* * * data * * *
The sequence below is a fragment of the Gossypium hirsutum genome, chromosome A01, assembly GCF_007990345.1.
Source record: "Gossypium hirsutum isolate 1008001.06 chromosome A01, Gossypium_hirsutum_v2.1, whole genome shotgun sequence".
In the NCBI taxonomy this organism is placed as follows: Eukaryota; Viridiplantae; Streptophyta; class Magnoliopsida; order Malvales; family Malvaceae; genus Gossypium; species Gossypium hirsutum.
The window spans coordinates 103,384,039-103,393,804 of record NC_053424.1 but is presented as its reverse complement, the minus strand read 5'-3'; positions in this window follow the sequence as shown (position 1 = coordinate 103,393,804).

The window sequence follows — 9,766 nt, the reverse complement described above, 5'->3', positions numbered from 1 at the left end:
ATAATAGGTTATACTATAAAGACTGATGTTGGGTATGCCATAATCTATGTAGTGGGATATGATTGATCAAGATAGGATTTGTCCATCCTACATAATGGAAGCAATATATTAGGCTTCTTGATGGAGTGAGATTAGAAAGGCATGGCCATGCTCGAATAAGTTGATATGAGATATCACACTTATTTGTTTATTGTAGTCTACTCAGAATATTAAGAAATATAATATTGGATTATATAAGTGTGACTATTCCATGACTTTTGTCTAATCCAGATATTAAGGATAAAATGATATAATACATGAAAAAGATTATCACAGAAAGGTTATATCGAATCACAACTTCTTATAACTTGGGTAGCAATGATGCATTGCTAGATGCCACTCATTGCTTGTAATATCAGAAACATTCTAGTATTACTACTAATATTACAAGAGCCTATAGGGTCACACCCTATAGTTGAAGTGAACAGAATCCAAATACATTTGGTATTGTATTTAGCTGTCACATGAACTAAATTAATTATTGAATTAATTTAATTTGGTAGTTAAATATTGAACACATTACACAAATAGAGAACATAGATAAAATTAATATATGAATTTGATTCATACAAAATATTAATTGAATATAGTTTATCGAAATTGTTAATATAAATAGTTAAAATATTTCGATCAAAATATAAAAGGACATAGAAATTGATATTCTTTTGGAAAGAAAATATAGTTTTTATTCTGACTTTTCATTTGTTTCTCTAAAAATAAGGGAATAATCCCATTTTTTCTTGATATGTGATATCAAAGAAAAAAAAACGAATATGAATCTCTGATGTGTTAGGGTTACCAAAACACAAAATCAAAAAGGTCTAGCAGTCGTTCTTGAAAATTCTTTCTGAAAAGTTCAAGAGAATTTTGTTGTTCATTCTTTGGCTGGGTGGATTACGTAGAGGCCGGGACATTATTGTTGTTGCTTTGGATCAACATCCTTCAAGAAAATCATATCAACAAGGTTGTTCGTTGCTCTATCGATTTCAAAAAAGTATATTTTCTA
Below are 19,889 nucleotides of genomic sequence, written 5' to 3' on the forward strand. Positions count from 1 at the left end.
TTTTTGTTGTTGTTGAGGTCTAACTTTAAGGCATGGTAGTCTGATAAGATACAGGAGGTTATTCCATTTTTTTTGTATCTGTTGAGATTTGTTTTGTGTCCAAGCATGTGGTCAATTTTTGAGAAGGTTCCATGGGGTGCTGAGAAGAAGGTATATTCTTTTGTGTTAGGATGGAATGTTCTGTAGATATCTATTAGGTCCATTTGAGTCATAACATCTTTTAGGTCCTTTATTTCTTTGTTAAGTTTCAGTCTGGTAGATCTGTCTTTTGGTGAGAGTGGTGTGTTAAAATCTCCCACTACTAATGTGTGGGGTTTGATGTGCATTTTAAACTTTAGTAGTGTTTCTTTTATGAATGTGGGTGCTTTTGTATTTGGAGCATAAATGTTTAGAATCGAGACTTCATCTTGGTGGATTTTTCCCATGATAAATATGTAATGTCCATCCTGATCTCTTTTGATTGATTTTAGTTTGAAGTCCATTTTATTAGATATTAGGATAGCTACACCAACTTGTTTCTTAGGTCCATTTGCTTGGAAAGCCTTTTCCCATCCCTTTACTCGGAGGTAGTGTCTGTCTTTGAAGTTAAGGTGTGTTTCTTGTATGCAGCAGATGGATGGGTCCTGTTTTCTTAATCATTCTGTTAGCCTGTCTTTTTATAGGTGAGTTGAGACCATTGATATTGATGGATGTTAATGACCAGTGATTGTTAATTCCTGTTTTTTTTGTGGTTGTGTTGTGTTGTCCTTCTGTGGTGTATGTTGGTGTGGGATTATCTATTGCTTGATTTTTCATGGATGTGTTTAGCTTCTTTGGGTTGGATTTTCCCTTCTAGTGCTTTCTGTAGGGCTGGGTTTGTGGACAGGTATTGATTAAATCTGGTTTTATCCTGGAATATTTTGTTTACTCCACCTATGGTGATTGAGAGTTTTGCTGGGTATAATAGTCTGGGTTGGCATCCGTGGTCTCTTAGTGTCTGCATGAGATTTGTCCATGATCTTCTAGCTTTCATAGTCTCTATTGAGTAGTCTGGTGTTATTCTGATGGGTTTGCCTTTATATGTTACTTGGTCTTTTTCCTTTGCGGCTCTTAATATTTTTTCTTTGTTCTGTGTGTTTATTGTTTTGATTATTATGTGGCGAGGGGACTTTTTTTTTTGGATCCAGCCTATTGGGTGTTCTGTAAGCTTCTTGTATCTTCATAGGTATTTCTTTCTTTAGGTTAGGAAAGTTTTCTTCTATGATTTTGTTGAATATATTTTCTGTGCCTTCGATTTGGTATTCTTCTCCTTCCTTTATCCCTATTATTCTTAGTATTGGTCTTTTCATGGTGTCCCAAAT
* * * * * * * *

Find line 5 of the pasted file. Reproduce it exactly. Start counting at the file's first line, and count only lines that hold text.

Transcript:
The window sequence follows — 9,766 nt, the reverse complement described above, 5'->3', positions numbered from 1 at the left end: